Yoel Romero reacts to Israel Adesanya’s recent comments. ‘How many fights has Izzy had that were boring?


UFC 248’s main event continues to live on in infamy.

UFC Middleweight Champion Israel Adesanya referred to his tepid victory over Yoel Romaro at February’s 2018 as his lowest moment in his MMA career. It was one of the most widely panned title fights in the modern era of the UFC, a 25-minute stalemate that saw Adesanya and Romero combine to throw less than 90 strikes in a painfully uneventful bout. It was made even worse because the fight that directly preceded it — Zhang Weili vs. Joanna Jedrzejczyk — is generally considered to be one of the greatest in MMA history.

During an appearance Wednesday on The MMA Hour, Romero was asked about Adesanya’s recent comments, in which “The Last Stylebender” also pinned much of the blame on Romero for the lackluster nature of the bout. And it’s safe to say Romero didn’t agree.

“It left a lot to be desired, but let’s get things straight,” Romero said through a translator. He called me [out],, right? He said, “OK, no one wants to confront the beast.” The beast is what I long to confront. “I want to confront the beast. I also want him to be retired.” That was when I became excited. I was like OK, this is going to be one hell of a fight. Let’s go. You want the beast? The beast will be yours. So then I go up, I get ready for the fight, I’m ready to stand in the middle of the octagon right there — and I do, I stand up in the middle of the octagon ready to brawl, ready for blood to be shed and for fans to see a true all-out war. Right?

“But what happened? He fights and feels my power. Then, all of sudden what? He runs away from me. You won’t be able to stop me from following you.

“That is not what I am going to do. The UFC was pampering him, was pampering Izzy, and basically I guess what they wanted was for me to go running after him. No, I’m not going to do that. I don’t blame him if he felt intimidated or didn’t want me to fight back. My only action was to stand tall and fight like a man. It was not something he wanted to do, but that’s up to him. It could have been .”


Romero is currently slated to fight Melvin Manhoef on Friday in the co-main event of Bellator 285, which takes place at the 3Arena in Dublin, Ireland.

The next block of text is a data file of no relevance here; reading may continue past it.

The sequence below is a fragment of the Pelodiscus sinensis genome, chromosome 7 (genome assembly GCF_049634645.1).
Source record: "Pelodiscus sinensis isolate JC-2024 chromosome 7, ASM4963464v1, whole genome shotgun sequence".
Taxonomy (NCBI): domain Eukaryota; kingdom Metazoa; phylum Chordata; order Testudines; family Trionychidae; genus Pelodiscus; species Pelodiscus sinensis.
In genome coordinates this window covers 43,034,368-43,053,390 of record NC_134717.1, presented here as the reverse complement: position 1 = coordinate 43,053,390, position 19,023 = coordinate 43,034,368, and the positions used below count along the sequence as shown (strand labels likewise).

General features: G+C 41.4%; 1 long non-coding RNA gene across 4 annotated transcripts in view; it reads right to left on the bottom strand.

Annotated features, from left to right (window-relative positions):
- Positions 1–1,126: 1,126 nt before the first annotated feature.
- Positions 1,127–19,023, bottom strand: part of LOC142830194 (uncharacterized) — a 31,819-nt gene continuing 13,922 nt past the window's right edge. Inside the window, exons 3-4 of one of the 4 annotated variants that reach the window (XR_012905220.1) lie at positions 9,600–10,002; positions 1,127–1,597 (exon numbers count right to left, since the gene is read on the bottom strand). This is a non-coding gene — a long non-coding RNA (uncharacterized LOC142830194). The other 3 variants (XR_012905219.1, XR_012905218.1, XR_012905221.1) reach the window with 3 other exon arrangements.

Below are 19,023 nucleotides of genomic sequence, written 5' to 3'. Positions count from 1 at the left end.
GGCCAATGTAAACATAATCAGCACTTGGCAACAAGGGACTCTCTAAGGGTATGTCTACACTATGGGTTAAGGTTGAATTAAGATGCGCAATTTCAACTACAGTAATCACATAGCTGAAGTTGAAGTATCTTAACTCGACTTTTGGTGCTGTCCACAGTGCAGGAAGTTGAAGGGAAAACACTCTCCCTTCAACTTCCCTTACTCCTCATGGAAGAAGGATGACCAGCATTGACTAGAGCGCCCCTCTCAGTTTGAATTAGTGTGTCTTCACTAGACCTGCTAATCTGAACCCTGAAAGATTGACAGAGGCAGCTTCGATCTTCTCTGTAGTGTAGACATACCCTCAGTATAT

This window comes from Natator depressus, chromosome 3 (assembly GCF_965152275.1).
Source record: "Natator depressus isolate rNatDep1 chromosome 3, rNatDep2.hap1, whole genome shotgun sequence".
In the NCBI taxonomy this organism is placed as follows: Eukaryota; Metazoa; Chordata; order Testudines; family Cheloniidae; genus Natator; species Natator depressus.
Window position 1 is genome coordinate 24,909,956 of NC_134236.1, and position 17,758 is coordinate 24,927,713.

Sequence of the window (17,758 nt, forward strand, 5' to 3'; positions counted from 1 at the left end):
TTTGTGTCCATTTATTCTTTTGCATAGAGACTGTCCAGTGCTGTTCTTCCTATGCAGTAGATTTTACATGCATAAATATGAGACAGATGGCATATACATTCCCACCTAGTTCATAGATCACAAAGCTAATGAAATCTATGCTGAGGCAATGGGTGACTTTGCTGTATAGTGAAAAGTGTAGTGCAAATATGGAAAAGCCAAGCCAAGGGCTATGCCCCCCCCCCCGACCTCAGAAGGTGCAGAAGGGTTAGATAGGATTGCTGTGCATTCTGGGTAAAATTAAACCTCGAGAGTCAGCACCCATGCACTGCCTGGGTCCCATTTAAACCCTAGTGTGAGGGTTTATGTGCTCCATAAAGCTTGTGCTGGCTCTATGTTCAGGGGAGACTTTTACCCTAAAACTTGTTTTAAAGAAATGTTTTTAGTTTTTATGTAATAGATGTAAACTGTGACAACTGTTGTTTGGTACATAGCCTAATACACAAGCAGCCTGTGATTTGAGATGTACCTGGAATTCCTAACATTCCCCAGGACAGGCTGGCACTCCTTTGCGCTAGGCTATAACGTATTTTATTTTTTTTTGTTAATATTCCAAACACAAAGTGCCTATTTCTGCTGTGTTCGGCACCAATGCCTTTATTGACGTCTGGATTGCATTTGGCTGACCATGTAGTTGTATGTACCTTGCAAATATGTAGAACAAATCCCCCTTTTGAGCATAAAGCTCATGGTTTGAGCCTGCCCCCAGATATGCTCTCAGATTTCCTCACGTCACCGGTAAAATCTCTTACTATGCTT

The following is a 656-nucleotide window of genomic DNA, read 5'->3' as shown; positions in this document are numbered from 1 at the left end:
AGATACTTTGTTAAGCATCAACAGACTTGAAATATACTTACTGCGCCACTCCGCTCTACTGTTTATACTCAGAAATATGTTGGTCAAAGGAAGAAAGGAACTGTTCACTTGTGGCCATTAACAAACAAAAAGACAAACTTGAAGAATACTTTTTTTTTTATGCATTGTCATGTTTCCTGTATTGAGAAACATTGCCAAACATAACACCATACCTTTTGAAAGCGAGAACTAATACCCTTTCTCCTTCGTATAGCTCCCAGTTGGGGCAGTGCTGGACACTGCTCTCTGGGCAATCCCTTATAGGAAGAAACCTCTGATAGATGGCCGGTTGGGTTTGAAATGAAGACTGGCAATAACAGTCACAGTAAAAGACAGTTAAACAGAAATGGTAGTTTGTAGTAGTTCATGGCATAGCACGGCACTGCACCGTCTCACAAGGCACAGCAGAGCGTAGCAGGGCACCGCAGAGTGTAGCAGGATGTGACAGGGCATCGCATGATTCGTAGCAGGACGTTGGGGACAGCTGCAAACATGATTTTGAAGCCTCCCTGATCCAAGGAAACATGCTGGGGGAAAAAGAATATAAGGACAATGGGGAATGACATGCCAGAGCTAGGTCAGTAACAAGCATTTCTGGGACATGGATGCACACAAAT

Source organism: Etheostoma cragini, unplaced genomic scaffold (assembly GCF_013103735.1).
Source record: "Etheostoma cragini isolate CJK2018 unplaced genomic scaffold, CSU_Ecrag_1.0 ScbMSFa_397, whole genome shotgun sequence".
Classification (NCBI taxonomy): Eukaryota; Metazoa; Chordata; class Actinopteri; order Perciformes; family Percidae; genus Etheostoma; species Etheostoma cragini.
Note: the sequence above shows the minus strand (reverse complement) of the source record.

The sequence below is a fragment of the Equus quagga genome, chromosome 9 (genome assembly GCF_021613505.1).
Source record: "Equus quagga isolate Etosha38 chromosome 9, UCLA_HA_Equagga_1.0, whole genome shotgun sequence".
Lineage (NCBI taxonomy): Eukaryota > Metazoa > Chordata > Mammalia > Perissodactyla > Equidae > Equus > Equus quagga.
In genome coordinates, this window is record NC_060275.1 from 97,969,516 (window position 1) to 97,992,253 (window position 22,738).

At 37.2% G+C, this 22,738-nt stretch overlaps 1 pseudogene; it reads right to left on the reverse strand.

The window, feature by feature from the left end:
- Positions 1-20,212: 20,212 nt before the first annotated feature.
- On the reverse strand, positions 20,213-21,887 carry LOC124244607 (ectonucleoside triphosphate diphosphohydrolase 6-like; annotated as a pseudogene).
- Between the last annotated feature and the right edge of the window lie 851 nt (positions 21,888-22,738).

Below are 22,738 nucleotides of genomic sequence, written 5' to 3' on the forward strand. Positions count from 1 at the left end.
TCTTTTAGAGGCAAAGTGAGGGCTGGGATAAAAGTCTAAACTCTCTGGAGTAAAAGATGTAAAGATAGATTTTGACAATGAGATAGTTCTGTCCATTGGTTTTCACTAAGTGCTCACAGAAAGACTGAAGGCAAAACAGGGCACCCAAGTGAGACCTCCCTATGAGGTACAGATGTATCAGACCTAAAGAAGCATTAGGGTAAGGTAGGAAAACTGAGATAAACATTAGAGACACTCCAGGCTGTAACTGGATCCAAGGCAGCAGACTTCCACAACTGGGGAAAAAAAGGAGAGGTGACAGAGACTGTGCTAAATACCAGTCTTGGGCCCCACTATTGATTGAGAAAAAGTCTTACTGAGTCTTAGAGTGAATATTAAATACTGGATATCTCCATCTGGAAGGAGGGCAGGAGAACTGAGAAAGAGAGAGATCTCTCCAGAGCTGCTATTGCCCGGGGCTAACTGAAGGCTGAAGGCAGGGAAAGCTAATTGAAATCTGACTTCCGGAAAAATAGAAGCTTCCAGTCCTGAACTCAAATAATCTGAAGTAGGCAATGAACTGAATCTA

As it turned out, the Adesanya bout ended up being Romero’s final appearance in the UFC. The 45-year-old Olympic silver medalist subsequently requested his UFC release and signed with Bellator MMA in 2020, where he’s gone 1-1 in his first two fights with the promotion. Most recently, Romero scored a second-round knockout win over Alex Polizzi in May.

Romero stated Wednesday that he doesn’t usually criticize intelligent or prudent game plans. He believes Adesanya tried his best to prevent a fight.

“I understand that someone may want to win smartly, but I don’t mean it wrong,” Romero stated. “If you want to get in and out, get a couple of kicks here, a couple punches there, pick your moment, that is absolutely fine. But that’s not what he did. He literally ran away whenever I felt like he was approaching me.

“There is a huge difference between being an expert fighter and picking your spots. And that’s what he was doing. And I wasn’t about to just chase him all around the octagon. It would be absurd. If he was willing to fight and stand in the ring, then that would be one thing. If he had wanted to be a smart, strategic fighter, [that would have been] another thing. He was just running all over the place. He just ran all over the place .”

Romero isn’t the first fighter to attack Adesanya for his approach in the cage. The UFC’s middleweight champion is being criticized for his approach in the cage.

Romero can’t help but notice the common thread in all of the conversations.

“Have any of you seen boring Yoel Romero fighting [aside from Adesanya]? Romero asked.

“That’s my point. You’re bunching me up with Izzy, where, if you take Izzy away, now was there a boring Yoel Romero fight? … How many fights does Izzy have that are boring? You see? Do you see? Yoel Romero isn’t to blame.